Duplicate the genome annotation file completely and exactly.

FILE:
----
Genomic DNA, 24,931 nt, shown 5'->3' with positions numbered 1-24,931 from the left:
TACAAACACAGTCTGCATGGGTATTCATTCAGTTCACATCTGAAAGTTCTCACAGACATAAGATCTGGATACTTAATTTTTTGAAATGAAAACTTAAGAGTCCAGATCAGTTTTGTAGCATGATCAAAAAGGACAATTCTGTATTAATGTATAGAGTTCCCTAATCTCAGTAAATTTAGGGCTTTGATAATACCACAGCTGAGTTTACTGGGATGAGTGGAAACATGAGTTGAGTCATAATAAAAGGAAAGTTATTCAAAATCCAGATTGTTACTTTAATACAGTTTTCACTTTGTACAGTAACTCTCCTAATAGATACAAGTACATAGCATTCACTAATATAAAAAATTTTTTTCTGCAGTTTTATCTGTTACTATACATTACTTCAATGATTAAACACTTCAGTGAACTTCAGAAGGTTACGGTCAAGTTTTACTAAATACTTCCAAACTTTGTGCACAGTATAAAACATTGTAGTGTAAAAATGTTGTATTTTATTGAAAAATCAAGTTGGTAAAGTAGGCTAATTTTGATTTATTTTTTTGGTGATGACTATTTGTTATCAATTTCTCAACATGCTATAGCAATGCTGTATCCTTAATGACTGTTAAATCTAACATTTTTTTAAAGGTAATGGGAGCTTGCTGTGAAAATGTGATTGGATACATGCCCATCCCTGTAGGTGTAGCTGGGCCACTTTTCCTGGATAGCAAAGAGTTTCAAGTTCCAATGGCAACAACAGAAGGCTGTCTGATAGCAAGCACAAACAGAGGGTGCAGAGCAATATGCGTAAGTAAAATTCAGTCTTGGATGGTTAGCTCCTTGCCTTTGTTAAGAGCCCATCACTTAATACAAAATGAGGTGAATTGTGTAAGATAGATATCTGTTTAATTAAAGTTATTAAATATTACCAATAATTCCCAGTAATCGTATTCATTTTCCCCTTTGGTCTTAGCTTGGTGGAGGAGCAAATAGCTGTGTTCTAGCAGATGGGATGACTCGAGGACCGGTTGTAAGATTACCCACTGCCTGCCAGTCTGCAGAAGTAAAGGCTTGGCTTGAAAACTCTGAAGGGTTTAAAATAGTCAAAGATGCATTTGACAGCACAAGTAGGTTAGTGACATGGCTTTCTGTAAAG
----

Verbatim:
Genomic DNA, 24,931 nt, shown 5'->3' with positions numbered 1-24,931 from the left:
TACAAACACAGTCTGCATGGGTATTCATTCAGTTCACATCTGAAAGTTCTCACAGACATAAGATCTGGATACTTAATTTTTTGAAATGAAAACTTAAGAGTCCAGATCAGTTTTGTAGCATGATCAAAAAGGACAATTCTGTATTAATGTATAGAGTTCCCTAATCTCAGTAAATTTAGGGCTTTGATAATACCACAGCTGAGTTTACTGGGATGAGTGGAAACATGAGTTGAGTCATAATAAAAGGAAAGTTATTCAAAATCCAGATTGTTACTTTAATACAGTTTTCACTTTGTACAGTAACTCTCCTAATAGATACAAGTACATAGCATTCACTAATATAAAAAATTTTTTTCTGCAGTTTTATCTGTTACTATACATTACTTCAATGATTAAACACTTCAGTGAACTTCAGAAGGTTACGGTCAAGTTTTACTAAATACTTCCAAACTTTGTGCACAGTATAAAACATTGTAGTGTAAAAATGTTGTATTTTATTGAAAAATCAAGTTGGTAAAGTAGGCTAATTTTGATTTATTTTTTTGGTGATGACTATTTGTTATCAATTTCTCAACATGCTATAGCAATGCTGTATCCTTAATGACTGTTAAATCTAACATTTTTTTAAAGGTAATGGGAGCTTGCTGTGAAAATGTGATTGGATACATGCCCATCCCTGTAGGTGTAGCTGGGCCACTTTTCCTGGATAGCAAAGAGTTTCAAGTTCCAATGGCAACAACAGAAGGCTGTCTGATAGCAAGCACAAACAGAGGGTGCAGAGCAATATGCGTAAGTAAAATTCAGTCTTGGATGGTTAGCTCCTTGCCTTTGTTAAGAGCCCATCACTTAATACAAAATGAGGTGAATTGTGTAAGATAGATATCTGTTTAATTAAAGTTATTAAATATTACCAATAATTCCCAGTAATCGTATTCATTTTCCCCTTTGGTCTTAGCTTGGTGGAGGAGCAAATAGCTGTGTTCTAGCAGATGGGATGACTCGAGGACCGGTTGTAAGATTACCCACTGCCTGCCAGTCTGCAGAAGTAAAGGCTTGGCTTGAAAACTCTGAAGGGTTTAAAATAGTCAAAGATGCATTTGACAGCACAAGTAGGTTAGTGACATGGCTTTCTGTAAAG